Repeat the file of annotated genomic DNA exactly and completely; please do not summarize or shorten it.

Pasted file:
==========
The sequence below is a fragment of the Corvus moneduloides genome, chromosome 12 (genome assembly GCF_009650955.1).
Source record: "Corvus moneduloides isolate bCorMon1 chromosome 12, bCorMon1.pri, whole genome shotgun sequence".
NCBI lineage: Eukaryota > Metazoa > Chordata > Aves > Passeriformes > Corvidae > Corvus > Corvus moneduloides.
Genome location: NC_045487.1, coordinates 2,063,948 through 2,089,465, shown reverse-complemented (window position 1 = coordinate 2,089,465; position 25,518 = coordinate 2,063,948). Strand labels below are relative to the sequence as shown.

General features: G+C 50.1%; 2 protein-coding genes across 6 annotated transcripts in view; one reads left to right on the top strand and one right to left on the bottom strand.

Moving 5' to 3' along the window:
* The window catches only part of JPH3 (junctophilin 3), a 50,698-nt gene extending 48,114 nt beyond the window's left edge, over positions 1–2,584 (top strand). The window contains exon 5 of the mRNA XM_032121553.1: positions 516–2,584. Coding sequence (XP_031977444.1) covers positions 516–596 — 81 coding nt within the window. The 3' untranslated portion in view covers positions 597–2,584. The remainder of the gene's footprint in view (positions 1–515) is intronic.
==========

The sequence below is a fragment of the Corvus moneduloides genome, chromosome 12 (genome assembly GCF_009650955.1).
Source record: "Corvus moneduloides isolate bCorMon1 chromosome 12, bCorMon1.pri, whole genome shotgun sequence".
NCBI lineage: Eukaryota > Metazoa > Chordata > Aves > Passeriformes > Corvidae > Corvus > Corvus moneduloides.
Genome location: NC_045487.1, coordinates 2,063,948 through 2,089,465, shown reverse-complemented (window position 1 = coordinate 2,089,465; position 25,518 = coordinate 2,063,948). Strand labels below are relative to the sequence as shown.

General features: G+C 50.1%; 2 protein-coding genes across 6 annotated transcripts in view; one reads left to right on the top strand and one right to left on the bottom strand.

Moving 5' to 3' along the window:
* The window catches only part of JPH3 (junctophilin 3), a 50,698-nt gene extending 48,114 nt beyond the window's left edge, over positions 1–2,584 (top strand). The window contains exon 5 of the mRNA XM_032121553.1: positions 516–2,584. Coding sequence (XP_031977444.1) covers positions 516–596 — 81 coding nt within the window. The 3' untranslated portion in view covers positions 597–2,584. The remainder of the gene's footprint in view (positions 1–515) is intronic.